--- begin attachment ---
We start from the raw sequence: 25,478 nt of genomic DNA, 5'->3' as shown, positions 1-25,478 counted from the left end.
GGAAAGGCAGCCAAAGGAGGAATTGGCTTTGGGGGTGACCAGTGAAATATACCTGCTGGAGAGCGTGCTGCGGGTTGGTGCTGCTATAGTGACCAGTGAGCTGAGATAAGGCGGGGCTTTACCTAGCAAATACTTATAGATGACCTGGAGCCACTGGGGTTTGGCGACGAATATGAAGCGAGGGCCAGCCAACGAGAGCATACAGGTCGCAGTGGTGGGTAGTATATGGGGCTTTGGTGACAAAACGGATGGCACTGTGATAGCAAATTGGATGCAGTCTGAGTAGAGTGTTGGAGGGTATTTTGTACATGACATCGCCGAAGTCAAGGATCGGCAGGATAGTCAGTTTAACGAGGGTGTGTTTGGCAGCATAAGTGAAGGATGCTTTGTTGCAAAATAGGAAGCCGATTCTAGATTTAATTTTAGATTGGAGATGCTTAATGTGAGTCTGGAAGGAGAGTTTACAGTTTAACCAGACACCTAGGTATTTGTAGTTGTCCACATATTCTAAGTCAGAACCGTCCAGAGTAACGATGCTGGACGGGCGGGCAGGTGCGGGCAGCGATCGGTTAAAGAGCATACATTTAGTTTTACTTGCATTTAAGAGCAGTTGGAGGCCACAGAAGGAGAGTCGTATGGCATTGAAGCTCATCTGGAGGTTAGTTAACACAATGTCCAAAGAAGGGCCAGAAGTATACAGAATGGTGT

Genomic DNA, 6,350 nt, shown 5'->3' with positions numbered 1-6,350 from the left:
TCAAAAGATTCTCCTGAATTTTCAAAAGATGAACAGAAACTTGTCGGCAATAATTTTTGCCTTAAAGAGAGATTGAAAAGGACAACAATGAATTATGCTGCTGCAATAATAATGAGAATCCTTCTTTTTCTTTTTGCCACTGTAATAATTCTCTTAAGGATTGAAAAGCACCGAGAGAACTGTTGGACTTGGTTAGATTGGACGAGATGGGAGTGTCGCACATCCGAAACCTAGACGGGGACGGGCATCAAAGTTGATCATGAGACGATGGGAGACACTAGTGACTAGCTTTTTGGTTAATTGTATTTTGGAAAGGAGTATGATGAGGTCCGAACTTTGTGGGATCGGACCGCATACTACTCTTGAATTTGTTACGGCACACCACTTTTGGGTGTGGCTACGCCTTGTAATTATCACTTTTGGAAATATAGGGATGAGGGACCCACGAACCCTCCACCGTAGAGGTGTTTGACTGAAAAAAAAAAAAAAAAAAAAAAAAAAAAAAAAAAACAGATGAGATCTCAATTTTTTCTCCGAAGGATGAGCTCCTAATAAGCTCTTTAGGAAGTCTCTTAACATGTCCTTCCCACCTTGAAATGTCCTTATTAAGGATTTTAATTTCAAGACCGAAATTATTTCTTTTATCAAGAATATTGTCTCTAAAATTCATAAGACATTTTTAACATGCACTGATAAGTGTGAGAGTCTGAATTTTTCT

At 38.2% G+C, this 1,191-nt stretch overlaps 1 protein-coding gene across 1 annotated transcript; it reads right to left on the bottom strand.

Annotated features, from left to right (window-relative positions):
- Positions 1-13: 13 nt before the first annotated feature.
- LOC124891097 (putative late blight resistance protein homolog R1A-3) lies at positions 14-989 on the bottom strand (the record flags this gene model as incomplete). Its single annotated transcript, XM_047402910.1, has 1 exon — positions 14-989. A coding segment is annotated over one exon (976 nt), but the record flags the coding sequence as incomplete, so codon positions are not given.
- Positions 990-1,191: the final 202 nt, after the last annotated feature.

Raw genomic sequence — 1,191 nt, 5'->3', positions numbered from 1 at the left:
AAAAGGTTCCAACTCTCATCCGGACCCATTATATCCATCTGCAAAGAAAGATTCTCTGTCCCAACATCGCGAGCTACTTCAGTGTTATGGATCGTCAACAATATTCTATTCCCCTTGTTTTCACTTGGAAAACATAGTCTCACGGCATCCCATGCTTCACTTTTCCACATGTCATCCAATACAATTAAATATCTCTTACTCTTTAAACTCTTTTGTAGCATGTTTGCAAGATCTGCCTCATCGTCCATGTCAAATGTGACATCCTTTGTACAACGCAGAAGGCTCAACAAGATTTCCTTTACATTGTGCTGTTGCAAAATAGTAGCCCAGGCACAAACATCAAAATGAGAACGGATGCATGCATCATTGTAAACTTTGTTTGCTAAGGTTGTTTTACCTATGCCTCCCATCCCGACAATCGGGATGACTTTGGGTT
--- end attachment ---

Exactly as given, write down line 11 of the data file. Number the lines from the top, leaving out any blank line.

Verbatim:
AAAAGGTTCCAACTCTCATCCGGACCCATTATATCCATCTGCAAAGAAAGATTCTCTGTCCCAACATCGCGAGCTACTTCAGTGTTATGGATCGTCAACAATATTCTATTCCCCTTGTTTTCACTTGGAAAACATAGTCTCACGGCATCCCATGCTTCACTTTTCCACATGTCATCCAATACAATTAAATATCTCTTACTCTTTAAACTCTTTTGTAGCATGTTTGCAAGATCTGCCTCATCGTCCATGTCAAATGTGACATCCTTTGTACAACGCAGAAGGCTCAACAAGATTTCCTTTACATTGTGCTGTTGCAAAATAGTAGCCCAGGCACAAACATCAAAATGAGAACGGATGCATGCATCATTGTAAACTTTGTTTGCTAAGGTTGTTTTACCTATGCCTCCCATCCCGACAATCGGGATGACTTTGGGTT